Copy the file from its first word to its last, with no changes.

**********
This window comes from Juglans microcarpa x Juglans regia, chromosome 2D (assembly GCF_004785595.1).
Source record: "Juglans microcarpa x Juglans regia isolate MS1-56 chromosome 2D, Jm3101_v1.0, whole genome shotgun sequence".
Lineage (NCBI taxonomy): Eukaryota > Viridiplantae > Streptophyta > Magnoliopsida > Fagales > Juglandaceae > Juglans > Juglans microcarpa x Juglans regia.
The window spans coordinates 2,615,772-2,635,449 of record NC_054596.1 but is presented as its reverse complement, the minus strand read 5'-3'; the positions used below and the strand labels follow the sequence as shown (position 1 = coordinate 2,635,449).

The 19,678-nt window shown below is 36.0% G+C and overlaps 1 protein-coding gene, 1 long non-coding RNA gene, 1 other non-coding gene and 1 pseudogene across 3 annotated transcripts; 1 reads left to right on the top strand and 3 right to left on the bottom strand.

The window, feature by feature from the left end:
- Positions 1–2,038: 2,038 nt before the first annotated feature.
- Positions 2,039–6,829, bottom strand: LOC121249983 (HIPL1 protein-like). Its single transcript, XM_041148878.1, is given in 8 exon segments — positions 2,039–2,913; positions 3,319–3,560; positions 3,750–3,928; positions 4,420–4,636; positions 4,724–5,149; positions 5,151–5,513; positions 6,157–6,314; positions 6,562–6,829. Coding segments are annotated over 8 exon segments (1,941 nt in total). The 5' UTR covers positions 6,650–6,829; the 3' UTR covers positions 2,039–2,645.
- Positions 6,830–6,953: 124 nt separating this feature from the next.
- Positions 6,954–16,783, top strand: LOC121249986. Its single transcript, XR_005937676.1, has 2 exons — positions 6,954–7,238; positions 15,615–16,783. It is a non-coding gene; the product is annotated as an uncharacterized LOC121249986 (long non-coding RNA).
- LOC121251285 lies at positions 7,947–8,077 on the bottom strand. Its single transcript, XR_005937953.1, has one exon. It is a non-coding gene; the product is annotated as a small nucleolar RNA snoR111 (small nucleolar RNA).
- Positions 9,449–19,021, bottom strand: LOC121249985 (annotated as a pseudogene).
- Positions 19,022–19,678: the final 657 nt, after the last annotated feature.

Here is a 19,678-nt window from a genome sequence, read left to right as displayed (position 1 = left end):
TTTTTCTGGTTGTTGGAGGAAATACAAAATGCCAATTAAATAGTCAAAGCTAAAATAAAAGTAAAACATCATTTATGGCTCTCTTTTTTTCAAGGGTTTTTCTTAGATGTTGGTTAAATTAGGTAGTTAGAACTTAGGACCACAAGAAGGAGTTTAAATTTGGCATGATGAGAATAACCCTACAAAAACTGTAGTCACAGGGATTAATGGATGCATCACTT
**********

This window comes from Juglans microcarpa x Juglans regia, chromosome 2D (assembly GCF_004785595.1).
Source record: "Juglans microcarpa x Juglans regia isolate MS1-56 chromosome 2D, Jm3101_v1.0, whole genome shotgun sequence".
Lineage (NCBI taxonomy): Eukaryota > Viridiplantae > Streptophyta > Magnoliopsida > Fagales > Juglandaceae > Juglans > Juglans microcarpa x Juglans regia.
The window spans coordinates 2,615,772-2,635,449 of record NC_054596.1 but is presented as its reverse complement, the minus strand read 5'-3'; the positions used below and the strand labels follow the sequence as shown (position 1 = coordinate 2,635,449).

The 19,678-nt window shown below is 36.0% G+C and overlaps 1 protein-coding gene, 1 long non-coding RNA gene, 1 other non-coding gene and 1 pseudogene across 3 annotated transcripts; 1 reads left to right on the top strand and 3 right to left on the bottom strand.

The window, feature by feature from the left end:
- Positions 1–2,038: 2,038 nt before the first annotated feature.
- Positions 2,039–6,829, bottom strand: LOC121249983 (HIPL1 protein-like). Its single transcript, XM_041148878.1, is given in 8 exon segments — positions 2,039–2,913; positions 3,319–3,560; positions 3,750–3,928; positions 4,420–4,636; positions 4,724–5,149; positions 5,151–5,513; positions 6,157–6,314; positions 6,562–6,829. Coding segments are annotated over 8 exon segments (1,941 nt in total). The 5' UTR covers positions 6,650–6,829; the 3' UTR covers positions 2,039–2,645.
- Positions 6,830–6,953: 124 nt separating this feature from the next.
- Positions 6,954–16,783, top strand: LOC121249986. Its single transcript, XR_005937676.1, has 2 exons — positions 6,954–7,238; positions 15,615–16,783. It is a non-coding gene; the product is annotated as an uncharacterized LOC121249986 (long non-coding RNA).
- LOC121251285 lies at positions 7,947–8,077 on the bottom strand. Its single transcript, XR_005937953.1, has one exon. It is a non-coding gene; the product is annotated as a small nucleolar RNA snoR111 (small nucleolar RNA).
- Positions 9,449–19,021, bottom strand: LOC121249985 (annotated as a pseudogene).
- Positions 19,022–19,678: the final 657 nt, after the last annotated feature.

Here is a 19,678-nt window from a genome sequence, read left to right as displayed (position 1 = left end):
TTTTTCTGGTTGTTGGAGGAAATACAAAATGCCAATTAAATAGTCAAAGCTAAAATAAAAGTAAAACATCATTTATGGCTCTCTTTTTTTCAAGGGTTTTTCTTAGATGTTGGTTAAATTAGGTAGTTAGAACTTAGGACCACAAGAAGGAGTTTAAATTTGGCATGATGAGAATAACCCTACAAAAACTGTAGTCACAGGGATTAATGGATGCATCACTT